The basic building block of strength training is the individual repetition.
If you perform each rep the way I describe here, you will never have to worry about injury. Also, this approach to lifting will insure that you get maximum muscle definition not just on the muscle being worked, but over your entire body. Performing each rep properly makes all the difference in the world when it comes to looking sleek and defined.
[You have probably noticed by now that I don’t include a lot of sweaty people in spandex lifting weights. I’d rather chose inspiring photos like people sun bathing on the bow of a Mega-Yacht. My blog is just trying to make the Internet a more attractive place.]
Fake Strength Versus Real Strength
Who do you think is stronger, someone who can bench press 275 pounds for 5 reps using a slow pace -or- someone who can lift the weight for 5 reps at a fast pace? I am much more impressed with someone who has complete control of a weight during the entire lift and lifts the weight in a slow manner.
In fact, the biggest problem with ballistic and explosive lifting is that you are asking for injury. The other problem is that you are building more tendon strength than actual muscle strength.
The third problem is that you aren’t generating enough muscle tension to really get the maximum return out of every rep.
Explosive Lifting…Using Your Tendons Like a Rubber Band
Want to know why you see many people explode the weights out of the bottom of a bench press? Well they are taking advantage of the stretch at created in the muscle and tendon at the bottom of the lift.
Just like stretching a rubber band, they are using this force created to assist them in lifting that weight. They can use that stretch combined with a strong push to basically sling that weight up. This way of lifting is asking for a bad injury.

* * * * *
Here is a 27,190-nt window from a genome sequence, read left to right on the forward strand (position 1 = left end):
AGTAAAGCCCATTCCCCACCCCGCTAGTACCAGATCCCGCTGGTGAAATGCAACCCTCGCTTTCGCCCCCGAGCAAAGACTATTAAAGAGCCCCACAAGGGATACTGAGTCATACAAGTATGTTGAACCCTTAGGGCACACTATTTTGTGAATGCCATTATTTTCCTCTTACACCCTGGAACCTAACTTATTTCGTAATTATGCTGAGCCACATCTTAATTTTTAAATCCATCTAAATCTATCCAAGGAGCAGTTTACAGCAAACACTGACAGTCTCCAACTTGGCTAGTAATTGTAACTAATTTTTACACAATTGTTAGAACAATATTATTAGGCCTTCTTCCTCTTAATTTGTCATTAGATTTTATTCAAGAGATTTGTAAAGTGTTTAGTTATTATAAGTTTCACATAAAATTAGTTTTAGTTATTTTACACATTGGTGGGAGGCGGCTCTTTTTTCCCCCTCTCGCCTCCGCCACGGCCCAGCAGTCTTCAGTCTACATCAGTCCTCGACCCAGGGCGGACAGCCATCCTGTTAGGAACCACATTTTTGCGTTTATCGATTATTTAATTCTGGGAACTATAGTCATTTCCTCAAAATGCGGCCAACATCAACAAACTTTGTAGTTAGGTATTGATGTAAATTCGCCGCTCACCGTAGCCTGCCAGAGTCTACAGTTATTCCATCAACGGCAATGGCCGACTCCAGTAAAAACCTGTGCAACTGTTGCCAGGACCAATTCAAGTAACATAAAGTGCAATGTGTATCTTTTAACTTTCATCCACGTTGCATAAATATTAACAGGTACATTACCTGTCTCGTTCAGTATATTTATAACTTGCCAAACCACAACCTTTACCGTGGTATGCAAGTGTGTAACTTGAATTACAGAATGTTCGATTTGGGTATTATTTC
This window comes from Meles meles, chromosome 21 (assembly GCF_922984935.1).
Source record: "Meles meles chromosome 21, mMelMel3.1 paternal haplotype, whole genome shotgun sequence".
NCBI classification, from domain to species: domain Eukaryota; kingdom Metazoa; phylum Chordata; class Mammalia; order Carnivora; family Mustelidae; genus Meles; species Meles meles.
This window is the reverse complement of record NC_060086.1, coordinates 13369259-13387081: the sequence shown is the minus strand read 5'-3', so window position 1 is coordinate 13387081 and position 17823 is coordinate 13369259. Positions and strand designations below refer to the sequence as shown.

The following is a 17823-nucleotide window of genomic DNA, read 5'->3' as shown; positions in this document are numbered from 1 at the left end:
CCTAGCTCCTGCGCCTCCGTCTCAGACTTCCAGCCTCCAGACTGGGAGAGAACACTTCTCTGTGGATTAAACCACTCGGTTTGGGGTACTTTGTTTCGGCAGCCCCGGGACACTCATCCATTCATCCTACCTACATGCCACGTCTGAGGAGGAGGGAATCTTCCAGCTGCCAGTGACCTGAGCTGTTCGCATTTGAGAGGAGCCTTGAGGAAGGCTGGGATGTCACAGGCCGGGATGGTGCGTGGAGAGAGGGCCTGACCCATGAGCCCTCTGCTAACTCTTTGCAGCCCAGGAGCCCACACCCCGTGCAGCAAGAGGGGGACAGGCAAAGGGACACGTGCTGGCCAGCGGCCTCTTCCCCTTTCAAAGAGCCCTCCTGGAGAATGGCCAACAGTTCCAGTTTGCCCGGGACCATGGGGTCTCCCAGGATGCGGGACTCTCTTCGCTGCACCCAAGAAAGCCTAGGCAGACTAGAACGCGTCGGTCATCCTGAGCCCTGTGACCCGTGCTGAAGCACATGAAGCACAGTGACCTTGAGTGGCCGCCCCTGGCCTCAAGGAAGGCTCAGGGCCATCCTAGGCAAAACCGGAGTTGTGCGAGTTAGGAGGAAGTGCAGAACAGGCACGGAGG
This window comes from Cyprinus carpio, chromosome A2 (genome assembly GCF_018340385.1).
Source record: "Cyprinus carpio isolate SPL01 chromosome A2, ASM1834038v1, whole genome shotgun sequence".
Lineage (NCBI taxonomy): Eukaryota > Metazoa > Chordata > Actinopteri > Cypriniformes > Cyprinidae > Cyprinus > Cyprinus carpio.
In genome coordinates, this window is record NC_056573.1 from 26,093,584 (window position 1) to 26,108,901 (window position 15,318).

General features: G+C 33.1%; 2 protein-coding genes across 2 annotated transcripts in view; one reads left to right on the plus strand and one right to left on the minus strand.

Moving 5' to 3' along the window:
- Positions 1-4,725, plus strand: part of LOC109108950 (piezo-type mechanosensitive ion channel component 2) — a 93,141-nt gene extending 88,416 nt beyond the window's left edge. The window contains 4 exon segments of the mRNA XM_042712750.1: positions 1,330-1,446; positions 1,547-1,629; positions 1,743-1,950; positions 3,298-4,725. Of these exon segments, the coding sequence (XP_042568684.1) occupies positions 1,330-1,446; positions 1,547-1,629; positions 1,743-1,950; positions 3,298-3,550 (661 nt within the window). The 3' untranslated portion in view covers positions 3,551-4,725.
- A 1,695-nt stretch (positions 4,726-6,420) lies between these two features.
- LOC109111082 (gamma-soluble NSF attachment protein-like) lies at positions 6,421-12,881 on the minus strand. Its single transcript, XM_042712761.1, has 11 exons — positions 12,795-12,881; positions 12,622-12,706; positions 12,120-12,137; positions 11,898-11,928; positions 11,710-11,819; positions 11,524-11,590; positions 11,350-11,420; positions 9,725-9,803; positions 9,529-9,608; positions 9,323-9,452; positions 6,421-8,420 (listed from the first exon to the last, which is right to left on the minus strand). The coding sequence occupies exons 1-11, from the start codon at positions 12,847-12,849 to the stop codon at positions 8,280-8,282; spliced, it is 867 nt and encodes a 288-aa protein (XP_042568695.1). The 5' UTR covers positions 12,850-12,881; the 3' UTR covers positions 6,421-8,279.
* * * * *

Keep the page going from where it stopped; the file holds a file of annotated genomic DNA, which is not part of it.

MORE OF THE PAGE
Also, it is kind of like “fool’s gold”…it isn’t true strength.
Take Momentum Out of The Equation for Long Term Benefit
The ironic thing about lifting weights at a fast pace is that it limits the amount of strength you can gain. Make no mistake about it, when you are a beginner at strength training you will make fast progress when you lift the weights in a ballistic fashion.
The big problem that happens is that you quickly reach a sticking point.
The amount of weight you lift is largely limited by tendon strength. As mentioned before, it is also asking for a muscle tear.
Take One Step Back to Take 3 Steps Forward
If you are lifting in a fast and explosive manner, I recommend that you stop. I want you to slow it down to get stronger and more defined in the long run. At first you are going to lose a bit of strength, but if you think about it…that isn’t true strength anyway.
The strength you lose now will come back as you learn to lift weights properly. Then you will surpass your previous strength levels.
The Skill of Generating Tension in the Muscle
Strength is largely determined by your ability to generate tension in a muscle. The harder you can contract a muscle the better strength you can demonstrate in that muscle.
Did you know that you can contract a muscle much harder if you also contract the muscles surrounding it? I learned about this principle called “Irradiation” from Soviet Special Forces Trainer, Pavel Tsatsouline.
Here is how he explains it.
- Try flexing your bicep as hard as possible without making a fist.
- Now try and flex your bicep as hard as possible while making as tight as fist as possible and squeezing.